Big data: From medical imaging to genomics


KT & Kimberly Pickard

In 2006, a Scientific American article written by George Church, “Genomics for All,” rekindled my interest in genomics. I went back to school in 2009 to contemplate the business of genomic medicine, and celebrated my MBA by writing a Wikipedia entry for the word, “Exome.” I was hooked.

We started our odyssey by genotyping our family using 23andMe, and later my wife and I had our whole genomes sequenced. Realizing that genomics were starting to yield clinically useful information, we crowdsourced the sequencing of our kid’s genomes to look for genetic clues in their autism. We found interesting results, gave talks and wrote papers.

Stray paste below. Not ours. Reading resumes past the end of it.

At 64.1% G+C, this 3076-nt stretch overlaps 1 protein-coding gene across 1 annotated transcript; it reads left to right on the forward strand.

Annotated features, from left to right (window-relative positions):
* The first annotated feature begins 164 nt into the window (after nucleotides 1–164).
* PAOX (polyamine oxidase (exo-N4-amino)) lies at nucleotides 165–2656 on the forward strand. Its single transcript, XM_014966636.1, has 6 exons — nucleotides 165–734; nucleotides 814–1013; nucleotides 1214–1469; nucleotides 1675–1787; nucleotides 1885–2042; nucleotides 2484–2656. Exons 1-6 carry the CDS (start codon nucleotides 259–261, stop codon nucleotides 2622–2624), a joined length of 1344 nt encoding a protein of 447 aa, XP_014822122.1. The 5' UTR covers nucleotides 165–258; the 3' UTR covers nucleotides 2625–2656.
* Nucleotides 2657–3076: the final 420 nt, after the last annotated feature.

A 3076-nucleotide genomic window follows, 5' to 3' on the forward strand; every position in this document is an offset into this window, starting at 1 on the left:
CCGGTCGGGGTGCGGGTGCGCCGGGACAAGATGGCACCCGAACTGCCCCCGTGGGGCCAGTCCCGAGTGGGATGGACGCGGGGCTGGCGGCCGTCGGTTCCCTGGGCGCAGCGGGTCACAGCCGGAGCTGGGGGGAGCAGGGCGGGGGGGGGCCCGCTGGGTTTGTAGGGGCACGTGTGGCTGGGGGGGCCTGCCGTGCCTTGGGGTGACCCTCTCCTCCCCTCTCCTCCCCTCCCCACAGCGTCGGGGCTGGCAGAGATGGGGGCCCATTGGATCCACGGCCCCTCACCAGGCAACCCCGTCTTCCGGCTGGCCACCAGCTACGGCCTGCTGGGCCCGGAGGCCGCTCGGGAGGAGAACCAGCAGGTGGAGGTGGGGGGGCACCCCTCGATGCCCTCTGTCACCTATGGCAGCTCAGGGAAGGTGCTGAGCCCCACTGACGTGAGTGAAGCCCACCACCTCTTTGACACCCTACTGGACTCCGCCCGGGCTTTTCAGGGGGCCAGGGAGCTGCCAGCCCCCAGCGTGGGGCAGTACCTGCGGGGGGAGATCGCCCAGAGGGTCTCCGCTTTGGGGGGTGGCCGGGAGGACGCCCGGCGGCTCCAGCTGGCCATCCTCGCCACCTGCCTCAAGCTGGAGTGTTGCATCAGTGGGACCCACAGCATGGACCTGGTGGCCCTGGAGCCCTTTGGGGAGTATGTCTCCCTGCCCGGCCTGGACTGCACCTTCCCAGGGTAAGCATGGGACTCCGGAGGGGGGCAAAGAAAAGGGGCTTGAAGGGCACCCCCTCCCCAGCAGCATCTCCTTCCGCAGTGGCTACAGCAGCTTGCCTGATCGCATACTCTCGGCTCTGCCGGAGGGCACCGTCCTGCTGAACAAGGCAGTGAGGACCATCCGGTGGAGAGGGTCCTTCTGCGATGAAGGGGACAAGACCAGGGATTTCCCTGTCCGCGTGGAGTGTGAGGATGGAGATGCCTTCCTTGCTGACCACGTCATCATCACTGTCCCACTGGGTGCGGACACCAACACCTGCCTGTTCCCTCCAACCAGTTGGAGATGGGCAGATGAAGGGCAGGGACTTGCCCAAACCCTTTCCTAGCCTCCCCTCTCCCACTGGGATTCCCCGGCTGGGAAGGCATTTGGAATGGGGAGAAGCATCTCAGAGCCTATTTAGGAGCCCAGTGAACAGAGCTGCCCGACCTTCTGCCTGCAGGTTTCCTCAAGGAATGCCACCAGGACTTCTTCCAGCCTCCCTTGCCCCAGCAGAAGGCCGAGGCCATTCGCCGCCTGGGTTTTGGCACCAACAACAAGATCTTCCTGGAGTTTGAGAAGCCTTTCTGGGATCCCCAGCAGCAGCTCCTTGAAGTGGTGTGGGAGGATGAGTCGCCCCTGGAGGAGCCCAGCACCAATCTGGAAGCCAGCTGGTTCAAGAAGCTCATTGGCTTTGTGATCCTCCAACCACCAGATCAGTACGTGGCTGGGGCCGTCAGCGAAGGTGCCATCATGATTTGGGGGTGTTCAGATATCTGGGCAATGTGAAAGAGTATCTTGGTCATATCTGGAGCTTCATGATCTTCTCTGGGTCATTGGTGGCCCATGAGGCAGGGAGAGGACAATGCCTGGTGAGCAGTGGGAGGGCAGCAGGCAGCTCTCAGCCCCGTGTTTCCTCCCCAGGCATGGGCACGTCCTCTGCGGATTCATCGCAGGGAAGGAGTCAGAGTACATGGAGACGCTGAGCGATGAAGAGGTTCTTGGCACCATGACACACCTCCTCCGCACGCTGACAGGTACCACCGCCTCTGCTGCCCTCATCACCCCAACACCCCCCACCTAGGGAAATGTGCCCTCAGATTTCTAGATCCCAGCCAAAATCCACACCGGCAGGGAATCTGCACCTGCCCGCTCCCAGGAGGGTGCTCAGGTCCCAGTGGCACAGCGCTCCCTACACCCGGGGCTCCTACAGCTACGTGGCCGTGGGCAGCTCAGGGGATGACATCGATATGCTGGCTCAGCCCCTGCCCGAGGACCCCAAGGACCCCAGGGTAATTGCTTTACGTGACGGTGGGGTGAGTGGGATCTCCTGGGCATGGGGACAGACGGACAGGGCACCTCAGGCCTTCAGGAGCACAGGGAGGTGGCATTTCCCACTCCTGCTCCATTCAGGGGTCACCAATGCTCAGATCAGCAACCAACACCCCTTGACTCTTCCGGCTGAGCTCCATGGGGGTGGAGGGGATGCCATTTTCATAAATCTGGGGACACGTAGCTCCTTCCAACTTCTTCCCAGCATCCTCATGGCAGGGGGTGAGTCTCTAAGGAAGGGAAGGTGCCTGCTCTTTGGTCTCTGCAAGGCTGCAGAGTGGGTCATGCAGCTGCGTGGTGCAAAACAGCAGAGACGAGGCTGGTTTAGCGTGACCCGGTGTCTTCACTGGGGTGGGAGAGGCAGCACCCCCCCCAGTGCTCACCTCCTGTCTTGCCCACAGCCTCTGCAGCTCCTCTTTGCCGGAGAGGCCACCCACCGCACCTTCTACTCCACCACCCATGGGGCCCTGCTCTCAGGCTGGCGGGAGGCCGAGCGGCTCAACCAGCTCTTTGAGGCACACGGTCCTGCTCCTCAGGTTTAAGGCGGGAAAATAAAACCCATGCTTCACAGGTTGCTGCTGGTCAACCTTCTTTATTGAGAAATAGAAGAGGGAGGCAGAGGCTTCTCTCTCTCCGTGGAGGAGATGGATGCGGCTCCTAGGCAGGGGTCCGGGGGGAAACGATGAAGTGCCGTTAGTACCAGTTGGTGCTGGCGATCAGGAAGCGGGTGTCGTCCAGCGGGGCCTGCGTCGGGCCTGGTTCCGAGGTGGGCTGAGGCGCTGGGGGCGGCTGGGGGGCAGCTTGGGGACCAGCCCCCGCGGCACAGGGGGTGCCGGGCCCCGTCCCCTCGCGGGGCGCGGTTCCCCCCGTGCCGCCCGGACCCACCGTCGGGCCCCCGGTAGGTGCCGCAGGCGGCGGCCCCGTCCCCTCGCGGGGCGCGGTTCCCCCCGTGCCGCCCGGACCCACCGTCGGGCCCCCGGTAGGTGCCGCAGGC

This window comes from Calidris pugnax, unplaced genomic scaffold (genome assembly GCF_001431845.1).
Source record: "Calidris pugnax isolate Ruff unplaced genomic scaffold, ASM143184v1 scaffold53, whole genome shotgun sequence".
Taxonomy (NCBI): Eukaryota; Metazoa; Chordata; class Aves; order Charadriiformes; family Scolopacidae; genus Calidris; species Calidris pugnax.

Along the way, I realized that medical imaging and genomics are highly complementary: genomics informs or identifies conditions, and radiology localizes them. Sarah-Jane Dawson pointed this out at a Future of Genomic Medicine conference in 2014.

After working in medical imaging for over twenty years, I am moving into the world of clinical genomics and precision medicine. For the past two-and-a-half years, I have had the good fortune to run an enterprise medical imaging startup, but it is time to turn my passion into action.

Now, I am looking for new opportunities, and welcome your introductions to connect us to our next chapter.